Research Back

The Regional Comprehensive Economic Partnership Agreement and Europe: Impact and Implications

Europe, European Union, RCEP, Trade, trade policy

The Regional Comprehensive Economic Partnership Agreement and Europe: Impact and Implications

 In the first 2 decades of the millennium, European Union (EU) trade policy underwent historic changes, amongst them an explicit pivot to Asia. Along with continued firm support of the rules-based World Trade Organization (WTO)-centred multilateral trading system, important new directions in the EU’s trade policy included a turn to competitive bilateralism, a strong focus on values, an ambition to protect and to promote European trade standards as well as the politicisation of trade policy. Asia’s outwards looking economic growth, the increasing trade interdependence in Asia as well as the various bilateral and multilateral trade agreements in the region, notably amongst them the Regional Comprehensive Economic Partnership (RCEP), attracted the EU’s attention, and have helped cause and drive these changes. There was no particular Asian influence on the EU’s own regionalisation, however. Meanwhile, trade and investment relations between Europe and Asia have intensified greatly over this period. But the EU has been slow and late to formulate a comprehensive strategy for the Indo-Pacific region. In spite of some notable successes, the EU’s trade policy remains fragmented with differentiated approaches for each trading partner. 

Opinions on the RCEP’s relevance and importance for Europe are divided. RCEP sceptics point to the overall shallow nature of the agreement. RCEP optimists emphasise the future potential of trade and investment integration within the newly established RCEP economic area and warn of the discriminatory effects for Europe’s economy and businesses. So, Europe’s business will have to invest in the new RCEP free trade zone to overcome trade diversion risks and to benefit from the RCEP market integration. More worrying from Europe’s perspective is RCEP’s potentially negative policy impacts: a relative loss in the EU’s trading power, the risk of Europe being sidelined in the make-up of future trade rules, and RCEP’s future impact on rules based multilateralism and the WTO. The EU has various trade policy options with regard to the Indo-Pacific trade area and RCEP in particular. The most promising options include the conclusion of free trade agreements with as many RCEP member countries as possible, with the Association of Southeast Asian Nations as a group (as a region-to-region agreement), with other trading partners (from the Indo-Pacific or from other world regions), or with the Comprehensive and Progressive Agreement for Transpacific Partnership area.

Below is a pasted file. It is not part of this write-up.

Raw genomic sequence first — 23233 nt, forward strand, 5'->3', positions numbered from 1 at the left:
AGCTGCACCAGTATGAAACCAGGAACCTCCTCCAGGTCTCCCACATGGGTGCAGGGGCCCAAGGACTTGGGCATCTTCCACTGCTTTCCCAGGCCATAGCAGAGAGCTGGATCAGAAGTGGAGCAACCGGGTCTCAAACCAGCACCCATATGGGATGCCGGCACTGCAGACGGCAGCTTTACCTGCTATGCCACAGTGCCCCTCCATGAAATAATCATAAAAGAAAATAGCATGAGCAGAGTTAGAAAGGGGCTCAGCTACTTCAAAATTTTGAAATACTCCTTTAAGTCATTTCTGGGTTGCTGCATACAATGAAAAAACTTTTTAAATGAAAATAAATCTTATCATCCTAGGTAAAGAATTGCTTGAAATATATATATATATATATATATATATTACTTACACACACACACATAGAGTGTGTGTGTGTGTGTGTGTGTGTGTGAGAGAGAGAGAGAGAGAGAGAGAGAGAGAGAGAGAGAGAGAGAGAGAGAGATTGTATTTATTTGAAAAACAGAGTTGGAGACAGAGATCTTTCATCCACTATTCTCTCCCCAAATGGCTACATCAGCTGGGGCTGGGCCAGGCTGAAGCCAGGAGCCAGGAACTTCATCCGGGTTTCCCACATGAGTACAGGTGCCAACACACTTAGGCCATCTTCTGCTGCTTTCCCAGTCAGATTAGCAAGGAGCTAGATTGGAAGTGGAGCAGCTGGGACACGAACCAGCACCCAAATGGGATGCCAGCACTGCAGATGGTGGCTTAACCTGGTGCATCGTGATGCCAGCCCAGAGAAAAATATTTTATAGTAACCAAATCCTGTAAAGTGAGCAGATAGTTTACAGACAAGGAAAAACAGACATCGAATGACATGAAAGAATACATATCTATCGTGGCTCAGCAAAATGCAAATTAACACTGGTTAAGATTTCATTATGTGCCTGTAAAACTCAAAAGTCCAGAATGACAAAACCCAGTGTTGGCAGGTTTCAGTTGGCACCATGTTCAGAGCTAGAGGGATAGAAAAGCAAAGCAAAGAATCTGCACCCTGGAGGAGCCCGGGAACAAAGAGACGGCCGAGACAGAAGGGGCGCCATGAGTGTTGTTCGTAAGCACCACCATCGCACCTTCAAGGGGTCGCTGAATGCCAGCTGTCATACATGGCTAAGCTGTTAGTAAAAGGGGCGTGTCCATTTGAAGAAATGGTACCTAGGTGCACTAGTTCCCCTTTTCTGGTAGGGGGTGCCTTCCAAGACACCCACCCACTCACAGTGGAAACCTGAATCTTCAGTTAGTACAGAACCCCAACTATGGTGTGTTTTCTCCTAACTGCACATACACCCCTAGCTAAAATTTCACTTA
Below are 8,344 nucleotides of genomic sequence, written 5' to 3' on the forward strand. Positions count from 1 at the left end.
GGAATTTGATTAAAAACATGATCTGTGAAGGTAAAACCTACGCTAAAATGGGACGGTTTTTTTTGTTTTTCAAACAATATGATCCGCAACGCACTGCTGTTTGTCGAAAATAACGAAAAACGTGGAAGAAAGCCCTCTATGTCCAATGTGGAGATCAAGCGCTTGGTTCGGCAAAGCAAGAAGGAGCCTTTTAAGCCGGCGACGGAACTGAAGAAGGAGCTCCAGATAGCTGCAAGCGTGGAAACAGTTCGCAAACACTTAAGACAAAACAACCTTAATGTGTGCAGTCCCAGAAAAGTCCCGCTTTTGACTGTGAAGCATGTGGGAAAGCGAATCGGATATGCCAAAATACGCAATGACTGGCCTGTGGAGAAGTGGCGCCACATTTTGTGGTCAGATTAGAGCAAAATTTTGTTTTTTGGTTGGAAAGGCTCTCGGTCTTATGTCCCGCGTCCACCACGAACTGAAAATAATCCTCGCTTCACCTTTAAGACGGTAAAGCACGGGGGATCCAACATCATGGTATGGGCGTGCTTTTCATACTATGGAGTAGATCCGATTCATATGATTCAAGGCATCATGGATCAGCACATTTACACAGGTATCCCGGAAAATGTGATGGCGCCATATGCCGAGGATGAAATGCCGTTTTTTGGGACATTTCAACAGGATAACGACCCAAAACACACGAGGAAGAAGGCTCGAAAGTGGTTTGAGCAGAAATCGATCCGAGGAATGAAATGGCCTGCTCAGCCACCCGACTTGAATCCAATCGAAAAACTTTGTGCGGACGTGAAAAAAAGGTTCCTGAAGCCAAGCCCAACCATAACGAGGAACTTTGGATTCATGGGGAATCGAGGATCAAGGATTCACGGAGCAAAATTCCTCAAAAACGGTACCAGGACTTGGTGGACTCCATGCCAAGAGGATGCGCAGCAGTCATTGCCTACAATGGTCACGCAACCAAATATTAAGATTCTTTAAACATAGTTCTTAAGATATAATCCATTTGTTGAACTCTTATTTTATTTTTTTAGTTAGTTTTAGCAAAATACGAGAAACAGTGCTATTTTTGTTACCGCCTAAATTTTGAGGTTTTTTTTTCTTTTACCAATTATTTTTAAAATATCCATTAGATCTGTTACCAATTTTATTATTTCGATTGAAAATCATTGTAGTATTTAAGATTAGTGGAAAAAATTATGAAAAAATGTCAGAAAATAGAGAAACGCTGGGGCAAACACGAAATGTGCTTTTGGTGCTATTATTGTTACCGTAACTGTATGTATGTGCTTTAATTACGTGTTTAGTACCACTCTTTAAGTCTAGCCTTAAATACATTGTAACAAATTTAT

The Regional Comprehensive Economic Partnership Agreement and Europe: Impact and Implications

Date

29 August 2022

Category

Regulation and Governance , Trade

Author

Hanns Günther Hilpert

Share this article:

Related Articles

Heyday of Asian Regionalism? The Implications of the Regional Comprehensive Economic Partnership for the United States

Heyday of Asian Regionalism? The Implications of the Regional Comprehensive Economic Partnership for the United States

05 August 2022

United States, RCEP, Trade, Regulation and Governance, Asian Regionalism, TPP

This paper analyses the implications of the entry into force of the Regional Comprehensive Economic Partnership (RCEP) for the United States (US). Traditionally, trade policy …

Australia’s Interests in East Asia’s Regional Comprehensive Economic Partnership

Australia’s Interests in East Asia’s Regional Comprehensive Economic Partnership

05 August 2022

Australia, East Asia, RCEP, Trade, Regulation and Governance, Asian Economic Integration

The Regional Comprehensive Economic Partnership (RCEP) agreement was seen as important for Australia economically and politically from its inception. RCEP economies account for roughly two-thirds …

CHOOSE FILTER
Loading Loading